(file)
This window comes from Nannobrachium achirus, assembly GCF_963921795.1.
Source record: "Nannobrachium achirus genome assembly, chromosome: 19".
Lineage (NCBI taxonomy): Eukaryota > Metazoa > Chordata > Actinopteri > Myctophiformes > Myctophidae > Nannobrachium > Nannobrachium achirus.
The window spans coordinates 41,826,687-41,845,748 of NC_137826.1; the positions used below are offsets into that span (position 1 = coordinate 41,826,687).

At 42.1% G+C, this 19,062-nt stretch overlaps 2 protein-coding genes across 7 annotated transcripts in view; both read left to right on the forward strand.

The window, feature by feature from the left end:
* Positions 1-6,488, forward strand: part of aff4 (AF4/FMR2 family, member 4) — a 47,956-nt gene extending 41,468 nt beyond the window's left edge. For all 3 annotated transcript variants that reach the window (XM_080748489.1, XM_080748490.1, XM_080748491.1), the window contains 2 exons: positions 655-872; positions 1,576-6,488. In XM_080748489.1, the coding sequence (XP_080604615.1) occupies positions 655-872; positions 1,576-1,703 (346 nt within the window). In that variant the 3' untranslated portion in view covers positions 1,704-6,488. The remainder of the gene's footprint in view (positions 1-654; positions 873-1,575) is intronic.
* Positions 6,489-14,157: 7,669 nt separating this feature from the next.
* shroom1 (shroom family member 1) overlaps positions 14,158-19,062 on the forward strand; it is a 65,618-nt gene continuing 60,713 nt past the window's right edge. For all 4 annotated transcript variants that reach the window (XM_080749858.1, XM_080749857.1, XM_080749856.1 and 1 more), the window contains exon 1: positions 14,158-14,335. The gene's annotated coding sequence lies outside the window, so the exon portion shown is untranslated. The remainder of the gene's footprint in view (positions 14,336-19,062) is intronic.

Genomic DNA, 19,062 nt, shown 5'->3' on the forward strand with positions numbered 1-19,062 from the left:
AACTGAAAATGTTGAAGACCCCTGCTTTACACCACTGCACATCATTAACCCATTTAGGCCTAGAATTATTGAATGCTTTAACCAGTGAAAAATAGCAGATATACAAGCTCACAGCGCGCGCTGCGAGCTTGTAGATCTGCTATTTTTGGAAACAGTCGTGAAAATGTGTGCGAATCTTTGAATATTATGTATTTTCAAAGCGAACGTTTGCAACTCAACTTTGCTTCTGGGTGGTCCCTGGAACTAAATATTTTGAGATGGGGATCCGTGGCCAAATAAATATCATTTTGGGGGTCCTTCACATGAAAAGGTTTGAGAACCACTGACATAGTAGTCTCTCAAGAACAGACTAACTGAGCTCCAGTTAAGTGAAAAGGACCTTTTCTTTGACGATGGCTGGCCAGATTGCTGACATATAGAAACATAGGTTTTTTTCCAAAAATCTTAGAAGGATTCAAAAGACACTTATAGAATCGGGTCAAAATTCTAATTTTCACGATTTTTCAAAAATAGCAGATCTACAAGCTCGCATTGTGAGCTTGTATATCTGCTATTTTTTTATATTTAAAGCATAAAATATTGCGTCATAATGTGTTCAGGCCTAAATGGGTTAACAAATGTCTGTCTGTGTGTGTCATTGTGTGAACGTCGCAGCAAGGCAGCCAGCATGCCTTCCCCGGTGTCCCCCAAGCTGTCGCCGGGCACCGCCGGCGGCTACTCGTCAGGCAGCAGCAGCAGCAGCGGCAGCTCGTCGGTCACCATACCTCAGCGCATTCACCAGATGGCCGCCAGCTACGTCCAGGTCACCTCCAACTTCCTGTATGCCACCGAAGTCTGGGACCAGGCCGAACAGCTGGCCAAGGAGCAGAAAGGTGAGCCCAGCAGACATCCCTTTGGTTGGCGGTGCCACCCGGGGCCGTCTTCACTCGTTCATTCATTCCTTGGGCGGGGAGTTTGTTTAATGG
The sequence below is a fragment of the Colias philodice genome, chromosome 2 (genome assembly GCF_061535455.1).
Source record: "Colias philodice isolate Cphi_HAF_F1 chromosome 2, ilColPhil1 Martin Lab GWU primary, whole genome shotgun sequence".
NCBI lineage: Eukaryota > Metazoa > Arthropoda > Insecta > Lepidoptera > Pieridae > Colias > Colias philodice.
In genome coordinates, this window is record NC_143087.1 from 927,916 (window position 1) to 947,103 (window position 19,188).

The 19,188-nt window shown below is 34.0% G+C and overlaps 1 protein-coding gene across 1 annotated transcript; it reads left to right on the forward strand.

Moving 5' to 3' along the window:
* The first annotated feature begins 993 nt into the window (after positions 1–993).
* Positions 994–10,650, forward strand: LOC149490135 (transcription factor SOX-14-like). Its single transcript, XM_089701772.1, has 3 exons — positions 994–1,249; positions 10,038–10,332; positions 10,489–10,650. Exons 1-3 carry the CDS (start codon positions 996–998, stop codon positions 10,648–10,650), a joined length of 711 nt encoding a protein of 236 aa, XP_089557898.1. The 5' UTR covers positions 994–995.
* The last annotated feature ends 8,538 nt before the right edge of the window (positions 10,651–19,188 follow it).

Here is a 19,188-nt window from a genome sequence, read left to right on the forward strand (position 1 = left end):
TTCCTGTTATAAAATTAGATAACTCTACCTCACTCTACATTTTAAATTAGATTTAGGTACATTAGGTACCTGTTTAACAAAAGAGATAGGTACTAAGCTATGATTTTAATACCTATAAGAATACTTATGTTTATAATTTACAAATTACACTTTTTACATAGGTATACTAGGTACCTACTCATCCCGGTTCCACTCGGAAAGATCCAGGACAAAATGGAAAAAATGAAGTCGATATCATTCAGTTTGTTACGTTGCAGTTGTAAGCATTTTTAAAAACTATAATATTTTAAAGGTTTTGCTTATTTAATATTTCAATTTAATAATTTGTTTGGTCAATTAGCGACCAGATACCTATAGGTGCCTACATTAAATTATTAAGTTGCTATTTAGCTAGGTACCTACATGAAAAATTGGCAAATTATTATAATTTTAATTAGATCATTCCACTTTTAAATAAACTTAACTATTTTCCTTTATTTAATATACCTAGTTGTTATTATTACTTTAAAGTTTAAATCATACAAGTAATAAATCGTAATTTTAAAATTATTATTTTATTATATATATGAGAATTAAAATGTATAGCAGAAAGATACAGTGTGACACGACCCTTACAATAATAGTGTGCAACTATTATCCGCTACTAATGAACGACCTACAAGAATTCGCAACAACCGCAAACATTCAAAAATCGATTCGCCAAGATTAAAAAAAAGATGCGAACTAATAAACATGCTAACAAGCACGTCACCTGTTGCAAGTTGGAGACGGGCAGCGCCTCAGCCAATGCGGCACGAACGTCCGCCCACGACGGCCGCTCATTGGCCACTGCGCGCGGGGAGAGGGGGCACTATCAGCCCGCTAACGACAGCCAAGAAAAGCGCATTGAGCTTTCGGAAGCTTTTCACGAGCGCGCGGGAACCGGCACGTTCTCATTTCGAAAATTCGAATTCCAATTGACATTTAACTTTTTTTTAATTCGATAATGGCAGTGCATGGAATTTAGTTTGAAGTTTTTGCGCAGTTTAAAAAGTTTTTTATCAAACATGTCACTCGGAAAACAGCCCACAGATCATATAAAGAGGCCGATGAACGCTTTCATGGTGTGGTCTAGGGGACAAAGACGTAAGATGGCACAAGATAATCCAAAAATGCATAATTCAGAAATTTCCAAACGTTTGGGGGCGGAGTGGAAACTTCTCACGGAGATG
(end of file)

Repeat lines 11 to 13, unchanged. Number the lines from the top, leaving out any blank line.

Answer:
AACTGAAAATGTTGAAGACCCCTGCTTTACACCACTGCACATCATTAACCCATTTAGGCCTAGAATTATTGAATGCTTTAACCAGTGAAAAATAGCAGATATACAAGCTCACAGCGCGCGCTGCGAGCTTGTAGATCTGCTATTTTTGGAAACAGTCGTGAAAATGTGTGCGAATCTTTGAATATTATGTATTTTCAAAGCGAACGTTTGCAACTCAACTTTGCTTCTGGGTGGTCCCTGGAACTAAATATTTTGAGATGGGGATCCGTGGCCAAATAAATATCATTTTGGGGGTCCTTCACATGAAAAGGTTTGAGAACCACTGACATAGTAGTCTCTCAAGAACAGACTAACTGAGCTCCAGTTAAGTGAAAAGGACCTTTTCTTTGACGATGGCTGGCCAGATTGCTGACATATAGAAACATAGGTTTTTTTCCAAAAATCTTAGAAGGATTCAAAAGACACTTATAGAATCGGGTCAAAATTCTAATTTTCACGATTTTTCAAAAATAGCAGATCTACAAGCTCGCATTGTGAGCTTGTATATCTGCTATTTTTTTATATTTAAAGCATAAAATATTGCGTCATAATGTGTTCAGGCCTAAATGGGTTAACAAATGTCTGTCTGTGTGTGTCATTGTGTGAACGTCGCAGCAAGGCAGCCAGCATGCCTTCCCCGGTGTCCCCCAAGCTGTCGCCGGGCACCGCCGGCGGCTACTCGTCAGGCAGCAGCAGCAGCAGCGGCAGCTCGTCGGTCACCATACCTCAGCGCATTCACCAGATGGCCGCCAGCTACGTCCAGGTCACCTCCAACTTCCTGTATGCCACCGAAGTCTGGGACCAGGCCGAACAGCTGGCCAAGGAGCAGAAAGGTGAGCCCAGCAGACATCCCTTTGGTTGGCGGTGCCACCCGGGGCCGTCTTCACTCGTTCATTCATTCCTTGGGCGGGGAGTTTGTTTAATGG
The sequence below is a fragment of the Colias philodice genome, chromosome 2 (genome assembly GCF_061535455.1).
Source record: "Colias philodice isolate Cphi_HAF_F1 chromosome 2, ilColPhil1 Martin Lab GWU primary, whole genome shotgun sequence".